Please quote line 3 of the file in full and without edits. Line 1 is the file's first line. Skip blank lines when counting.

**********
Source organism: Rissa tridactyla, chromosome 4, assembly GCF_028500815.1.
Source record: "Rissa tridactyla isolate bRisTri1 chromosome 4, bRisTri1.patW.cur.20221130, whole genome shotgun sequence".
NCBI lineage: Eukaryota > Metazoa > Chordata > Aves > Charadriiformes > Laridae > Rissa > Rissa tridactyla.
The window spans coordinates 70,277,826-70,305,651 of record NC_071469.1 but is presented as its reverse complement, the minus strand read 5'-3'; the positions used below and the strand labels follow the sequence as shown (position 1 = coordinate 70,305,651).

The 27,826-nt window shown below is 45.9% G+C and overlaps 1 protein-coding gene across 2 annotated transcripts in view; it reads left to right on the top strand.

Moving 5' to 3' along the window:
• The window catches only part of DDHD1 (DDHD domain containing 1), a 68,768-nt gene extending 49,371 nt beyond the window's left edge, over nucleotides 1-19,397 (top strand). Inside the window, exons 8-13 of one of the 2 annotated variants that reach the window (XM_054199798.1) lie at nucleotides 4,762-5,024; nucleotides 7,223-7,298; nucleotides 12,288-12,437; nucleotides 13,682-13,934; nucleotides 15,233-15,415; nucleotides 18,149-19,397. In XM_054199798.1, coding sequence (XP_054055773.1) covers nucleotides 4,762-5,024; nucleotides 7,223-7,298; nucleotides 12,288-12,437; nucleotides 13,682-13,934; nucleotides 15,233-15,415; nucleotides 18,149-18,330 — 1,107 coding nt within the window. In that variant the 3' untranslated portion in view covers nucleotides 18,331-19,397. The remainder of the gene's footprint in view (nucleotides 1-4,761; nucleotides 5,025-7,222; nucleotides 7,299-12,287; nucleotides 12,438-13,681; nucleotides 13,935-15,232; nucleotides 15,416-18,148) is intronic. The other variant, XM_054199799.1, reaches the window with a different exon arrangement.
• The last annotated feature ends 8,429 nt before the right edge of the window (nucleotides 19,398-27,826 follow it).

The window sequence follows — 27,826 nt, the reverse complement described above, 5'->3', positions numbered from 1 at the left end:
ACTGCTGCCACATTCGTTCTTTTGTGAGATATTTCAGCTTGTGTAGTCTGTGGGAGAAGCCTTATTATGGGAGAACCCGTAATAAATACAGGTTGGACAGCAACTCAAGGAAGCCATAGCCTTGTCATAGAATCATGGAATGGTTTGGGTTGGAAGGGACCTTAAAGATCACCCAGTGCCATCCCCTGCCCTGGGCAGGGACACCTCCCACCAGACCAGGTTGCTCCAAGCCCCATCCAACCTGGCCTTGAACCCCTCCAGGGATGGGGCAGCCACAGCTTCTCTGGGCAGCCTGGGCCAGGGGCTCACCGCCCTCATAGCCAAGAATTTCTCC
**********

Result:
NCBI lineage: Eukaryota > Metazoa > Chordata > Aves > Charadriiformes > Laridae > Rissa > Rissa tridactyla.